chignon chignon - 4 months ago 15
Ruby Question

Ruby Object Case-Sensitive in IRB

So I ran into an interesting dilemma regarding object/receiver cases (upper/lower). Convention states lowercase but something seems to go awry. But, it my case, my code only works when the instance begins with a cap? It's driving me nuts!

I'm am using Start Command Prompt with Ruby. IRB 2.3, and also C9 (problem persisted in the IDE as well)

An example:

#rex.rb
class Dog
def wants(something)
puts "Rex wants to #{something}."
end
end

#rex instance is lowercase, per convention and the book's fidelity
rex = Dog.new
rex.wants("play")


This runs in my machine (via ruby rex.rb) and on irb (via require "rex") as well. It runs. But, then in irb:

rex.wants("x") yields a NameError basically saying rex object is undefined.


To remedy this I have to alter the code:

#rex.rb
class Dog
def wants(something)
puts "Rex wants to #{something}."
end
end

#Rex starts with an uppercase R now, not lowercase r - which it should be
Rex = Dog.new
Rex.wants("play")


I run this similarly on my machine (ruby rex.rb) and on irb (require "rex"). Then, in irb,

Rex.wants("x")


it runs (=> nil) perfectly.

My question: why do I am having to capitalize (the first letter of) my object/receiver? Convention is that they begin with lowercase.

Maybe the book I'm using (Head First Into Rudy) tackles this later on? IDK...the book hasn't touched IRB. I just wanted to experiment. Hopefully others with benefit...google didn't really help me today ;(.

The code runs...but the instance should be lowercase, shouldn't it? What am I missing here?

Is it possible that my machine is screwed up. The codepiece works on ideone when others test it. But it fails for me on my machine and c9? I'm at a loss....

Cam Cam
Answer

Your trouble here is that any local variable defined in an included file will be out of scope within IRB. By defining a constant, you were able to get around this. Declaring an explicit global variable $rex or instance variable @rex are alternatives:

@rex = Dog.new
@rex.wants("play")

@rex will now be accessible through IRB...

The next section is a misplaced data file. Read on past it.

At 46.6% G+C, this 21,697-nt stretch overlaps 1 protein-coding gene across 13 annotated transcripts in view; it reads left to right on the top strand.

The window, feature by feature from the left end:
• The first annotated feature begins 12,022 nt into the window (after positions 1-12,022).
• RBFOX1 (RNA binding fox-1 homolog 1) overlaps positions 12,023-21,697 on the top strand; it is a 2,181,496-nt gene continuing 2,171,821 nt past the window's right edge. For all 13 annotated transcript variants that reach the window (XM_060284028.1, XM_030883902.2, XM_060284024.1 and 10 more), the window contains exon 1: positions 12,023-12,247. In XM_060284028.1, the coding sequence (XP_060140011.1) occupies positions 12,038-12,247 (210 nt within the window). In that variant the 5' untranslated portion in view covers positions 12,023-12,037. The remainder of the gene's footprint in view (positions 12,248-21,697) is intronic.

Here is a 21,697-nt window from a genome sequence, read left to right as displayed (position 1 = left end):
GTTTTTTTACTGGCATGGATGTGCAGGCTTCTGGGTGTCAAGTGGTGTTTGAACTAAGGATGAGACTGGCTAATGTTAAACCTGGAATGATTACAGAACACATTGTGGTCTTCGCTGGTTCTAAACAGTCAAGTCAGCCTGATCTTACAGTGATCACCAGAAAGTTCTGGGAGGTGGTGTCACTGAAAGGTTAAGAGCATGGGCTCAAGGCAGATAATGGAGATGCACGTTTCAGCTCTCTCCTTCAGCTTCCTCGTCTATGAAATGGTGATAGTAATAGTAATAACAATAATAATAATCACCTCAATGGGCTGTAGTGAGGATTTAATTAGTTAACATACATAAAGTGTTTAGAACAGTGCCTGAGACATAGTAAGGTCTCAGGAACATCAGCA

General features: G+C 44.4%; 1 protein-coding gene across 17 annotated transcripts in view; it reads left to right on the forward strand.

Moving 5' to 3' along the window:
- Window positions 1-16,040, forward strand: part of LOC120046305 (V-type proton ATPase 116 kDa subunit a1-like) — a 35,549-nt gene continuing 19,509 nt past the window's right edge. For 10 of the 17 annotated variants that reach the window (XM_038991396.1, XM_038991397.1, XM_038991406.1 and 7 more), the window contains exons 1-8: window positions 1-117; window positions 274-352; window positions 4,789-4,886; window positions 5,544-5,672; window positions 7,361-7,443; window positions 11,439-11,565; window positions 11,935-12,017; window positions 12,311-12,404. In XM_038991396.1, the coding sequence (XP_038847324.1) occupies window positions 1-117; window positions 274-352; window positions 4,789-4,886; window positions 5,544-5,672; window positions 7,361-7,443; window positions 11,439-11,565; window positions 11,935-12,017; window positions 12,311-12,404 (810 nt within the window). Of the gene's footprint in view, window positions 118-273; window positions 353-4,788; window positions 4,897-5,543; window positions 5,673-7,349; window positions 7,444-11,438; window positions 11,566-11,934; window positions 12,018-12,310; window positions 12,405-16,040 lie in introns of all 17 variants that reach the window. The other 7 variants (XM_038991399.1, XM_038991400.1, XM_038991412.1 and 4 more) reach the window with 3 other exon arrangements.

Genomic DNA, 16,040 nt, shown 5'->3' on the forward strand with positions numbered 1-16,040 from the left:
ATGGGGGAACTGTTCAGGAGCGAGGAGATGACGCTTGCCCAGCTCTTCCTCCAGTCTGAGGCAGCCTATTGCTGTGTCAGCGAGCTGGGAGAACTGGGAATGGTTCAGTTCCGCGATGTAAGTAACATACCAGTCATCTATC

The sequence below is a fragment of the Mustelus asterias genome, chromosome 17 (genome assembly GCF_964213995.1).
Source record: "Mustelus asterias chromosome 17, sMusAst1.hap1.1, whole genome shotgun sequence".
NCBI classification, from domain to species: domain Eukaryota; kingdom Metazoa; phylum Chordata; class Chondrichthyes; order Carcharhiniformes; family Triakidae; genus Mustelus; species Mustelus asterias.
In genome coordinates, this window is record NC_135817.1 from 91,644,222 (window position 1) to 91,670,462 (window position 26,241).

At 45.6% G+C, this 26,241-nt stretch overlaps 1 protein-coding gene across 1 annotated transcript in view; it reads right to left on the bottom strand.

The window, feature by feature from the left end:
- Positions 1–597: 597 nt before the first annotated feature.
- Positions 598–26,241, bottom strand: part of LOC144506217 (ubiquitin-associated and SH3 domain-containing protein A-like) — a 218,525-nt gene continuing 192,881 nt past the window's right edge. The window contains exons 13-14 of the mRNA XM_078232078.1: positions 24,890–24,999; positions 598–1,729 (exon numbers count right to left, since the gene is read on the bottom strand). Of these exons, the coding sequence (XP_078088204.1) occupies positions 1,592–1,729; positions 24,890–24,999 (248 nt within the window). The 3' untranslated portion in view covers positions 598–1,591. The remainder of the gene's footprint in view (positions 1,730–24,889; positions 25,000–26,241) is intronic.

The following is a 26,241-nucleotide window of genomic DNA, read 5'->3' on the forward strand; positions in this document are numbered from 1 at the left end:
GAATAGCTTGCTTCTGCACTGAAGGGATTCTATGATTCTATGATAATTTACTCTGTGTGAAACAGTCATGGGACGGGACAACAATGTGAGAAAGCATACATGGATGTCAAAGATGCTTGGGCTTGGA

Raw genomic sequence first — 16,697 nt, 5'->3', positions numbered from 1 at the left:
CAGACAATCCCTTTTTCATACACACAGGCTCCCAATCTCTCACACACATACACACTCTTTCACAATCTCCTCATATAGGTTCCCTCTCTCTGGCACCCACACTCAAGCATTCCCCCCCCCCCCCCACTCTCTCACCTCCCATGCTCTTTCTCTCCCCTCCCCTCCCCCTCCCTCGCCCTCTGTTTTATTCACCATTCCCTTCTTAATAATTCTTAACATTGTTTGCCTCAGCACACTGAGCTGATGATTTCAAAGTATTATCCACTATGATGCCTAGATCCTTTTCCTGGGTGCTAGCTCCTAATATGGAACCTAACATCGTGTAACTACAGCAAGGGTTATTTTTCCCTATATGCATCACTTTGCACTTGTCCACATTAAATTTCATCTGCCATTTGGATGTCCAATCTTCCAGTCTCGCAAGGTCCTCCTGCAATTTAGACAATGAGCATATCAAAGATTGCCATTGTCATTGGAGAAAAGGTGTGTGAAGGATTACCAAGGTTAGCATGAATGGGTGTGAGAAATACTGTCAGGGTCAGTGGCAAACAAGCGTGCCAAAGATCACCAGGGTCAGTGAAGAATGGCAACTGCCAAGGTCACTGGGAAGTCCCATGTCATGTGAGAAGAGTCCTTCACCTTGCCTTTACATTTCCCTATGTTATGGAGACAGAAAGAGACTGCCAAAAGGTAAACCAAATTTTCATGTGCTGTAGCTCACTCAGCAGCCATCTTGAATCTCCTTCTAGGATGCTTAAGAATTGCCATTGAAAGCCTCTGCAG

@rex.wants "x"
# Rex wants to x.
# => nil 

@John Hyland has a suggestion for declaring a constant within a module which you might also look into.


Using An Instance Variable Globally

@mudasobwa's accusation of heresy for using an instance variable globally is not without merit. Declaring @rex outside of the context of a class and importing the containing file into IRB will add that instance variable to the main object. This violates Object Oriented design principles, may be confusing, and global variables should generally be avoided.

That said, a globally scoped instance variable may be appropriate if viewed as a "fish out of water" for experimentation purposes. I prefer it to declaring a constant we intend to mutate. Instance variables may also more closely resemble resemble code you'll eventually deploy; often in rails or sinatra applications, instance variables are declared within the scope of a route handler (e.g. #get) that a view can access.


About instance variables

Classically, instance variables should pertain to the class they live within. Here's how that looks:

# dog.rb
class Dog
  @legs               # instance variable (for each Dog)
  @@population = 0    # class variable (shared across all Dogs)

  def initialize legs=4
     self.legs = legs
     @@population += 1
  end
  def amputate
    @legs-=1 if @legs > 0
    @legs
  end

  # setters and getters (we could DRY this up with attr_accessor...)
  def legs= x
    @legs = x
  end
  def legs
    @legs
  end
  def self.count
    @@population
  end
end

Our class describes a model of what a Dog looks like in our program. Every dog we create will have its own instance variable @legs and share a class variable @@population with all Dogs. Calling Dog.new will invoke #initialize, which sets @legs to 4, by default, and adds 1 to the total population. From irb, we could test this out:

# irb terminal
rex = Dog.new.amputate
fido = Dog.new
puts "rex has %i legs, fido has %i legs" % [rex.legs, fido.legs]
# => rex has 3 legs, fido has 4 legs
puts "We have %i total dog(s)" % Dog.count
# => We have 2 total dog(s)
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